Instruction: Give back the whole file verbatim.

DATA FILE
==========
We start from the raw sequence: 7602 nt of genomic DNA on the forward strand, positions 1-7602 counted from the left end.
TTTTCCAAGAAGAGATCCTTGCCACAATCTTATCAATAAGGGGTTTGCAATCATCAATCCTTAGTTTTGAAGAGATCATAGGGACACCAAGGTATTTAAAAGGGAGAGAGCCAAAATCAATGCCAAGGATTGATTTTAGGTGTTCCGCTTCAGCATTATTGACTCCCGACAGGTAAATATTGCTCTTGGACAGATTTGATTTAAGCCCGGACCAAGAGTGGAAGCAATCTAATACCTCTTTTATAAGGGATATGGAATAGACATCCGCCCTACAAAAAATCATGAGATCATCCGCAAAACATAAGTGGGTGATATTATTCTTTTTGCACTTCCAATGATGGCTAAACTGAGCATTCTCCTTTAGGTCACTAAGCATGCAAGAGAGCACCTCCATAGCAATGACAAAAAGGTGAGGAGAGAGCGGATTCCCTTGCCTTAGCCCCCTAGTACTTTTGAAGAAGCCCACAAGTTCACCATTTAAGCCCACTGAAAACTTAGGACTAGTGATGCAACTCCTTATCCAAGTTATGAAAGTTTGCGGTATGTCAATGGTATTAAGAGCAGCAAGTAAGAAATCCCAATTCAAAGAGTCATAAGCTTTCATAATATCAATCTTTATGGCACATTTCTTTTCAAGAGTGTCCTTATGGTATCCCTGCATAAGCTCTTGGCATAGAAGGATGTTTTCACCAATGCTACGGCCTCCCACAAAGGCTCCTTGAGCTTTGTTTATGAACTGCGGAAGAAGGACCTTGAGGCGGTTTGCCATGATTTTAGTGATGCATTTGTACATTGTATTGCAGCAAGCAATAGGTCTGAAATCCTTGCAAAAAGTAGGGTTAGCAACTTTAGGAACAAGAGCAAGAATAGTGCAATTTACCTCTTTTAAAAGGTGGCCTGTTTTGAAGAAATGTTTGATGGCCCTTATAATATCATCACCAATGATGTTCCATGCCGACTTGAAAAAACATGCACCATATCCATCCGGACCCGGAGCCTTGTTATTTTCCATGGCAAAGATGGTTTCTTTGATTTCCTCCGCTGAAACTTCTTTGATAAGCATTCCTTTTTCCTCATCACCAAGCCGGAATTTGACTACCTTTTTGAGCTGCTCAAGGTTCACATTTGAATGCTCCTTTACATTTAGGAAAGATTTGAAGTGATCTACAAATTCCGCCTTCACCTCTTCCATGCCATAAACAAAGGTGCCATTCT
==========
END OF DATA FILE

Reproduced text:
We start from the raw sequence: 7602 nt of genomic DNA on the forward strand, positions 1-7602 counted from the left end.
TTTTCCAAGAAGAGATCCTTGCCACAATCTTATCAATAAGGGGTTTGCAATCATCAATCCTTAGTTTTGAAGAGATCATAGGGACACCAAGGTATTTAAAAGGGAGAGAGCCAAAATCAATGCCAAGGATTGATTTTAGGTGTTCCGCTTCAGCATTATTGACTCCCGACAGGTAAATATTGCTCTTGGACAGATTTGATTTAAGCCCGGACCAAGAGTGGAAGCAATCTAATACCTCTTTTATAAGGGATATGGAATAGACATCCGCCCTACAAAAAATCATGAGATCATCCGCAAAACATAAGTGGGTGATATTATTCTTTTTGCACTTCCAATGATGGCTAAACTGAGCATTCTCCTTTAGGTCACTAAGCATGCAAGAGAGCACCTCCATAGCAATGACAAAAAGGTGAGGAGAGAGCGGATTCCCTTGCCTTAGCCCCCTAGTACTTTTGAAGAAGCCCACAAGTTCACCATTTAAGCCCACTGAAAACTTAGGACTAGTGATGCAACTCCTTATCCAAGTTATGAAAGTTTGCGGTATGTCAATGGTATTAAGAGCAGCAAGTAAGAAATCCCAATTCAAAGAGTCATAAGCTTTCATAATATCAATCTTTATGGCACATTTCTTTTCAAGAGTGTCCTTATGGTATCCCTGCATAAGCTCTTGGCATAGAAGGATGTTTTCACCAATGCTACGGCCTCCCACAAAGGCTCCTTGAGCTTTGTTTATGAACTGCGGAAGAAGGACCTTGAGGCGGTTTGCCATGATTTTAGTGATGCATTTGTACATTGTATTGCAGCAAGCAATAGGTCTGAAATCCTTGCAAAAAGTAGGGTTAGCAACTTTAGGAACAAGAGCAAGAATAGTGCAATTTACCTCTTTTAAAAGGTGGCCTGTTTTGAAGAAATGTTTGATGGCCCTTATAATATCATCACCAATGATGTTCCATGCCGACTTGAAAAAACATGCACCATATCCATCCGGACCCGGAGCCTTGTTATTTTCCATGGCAAAGATGGTTTCTTTGATTTCCTCCGCTGAAACTTCTTTGATAAGCATTCCTTTTTCCTCATCACCAAGCCGGAATTTGACTACCTTTTTGAGCTGCTCAAGGTTCACATTTGAATGCTCCTTTACATTTAGGAAAGATTTGAAGTGATCTACAAATTCCGCCTTCACCTCTTCCATGCCATAAACAAAGGTGCCATTCT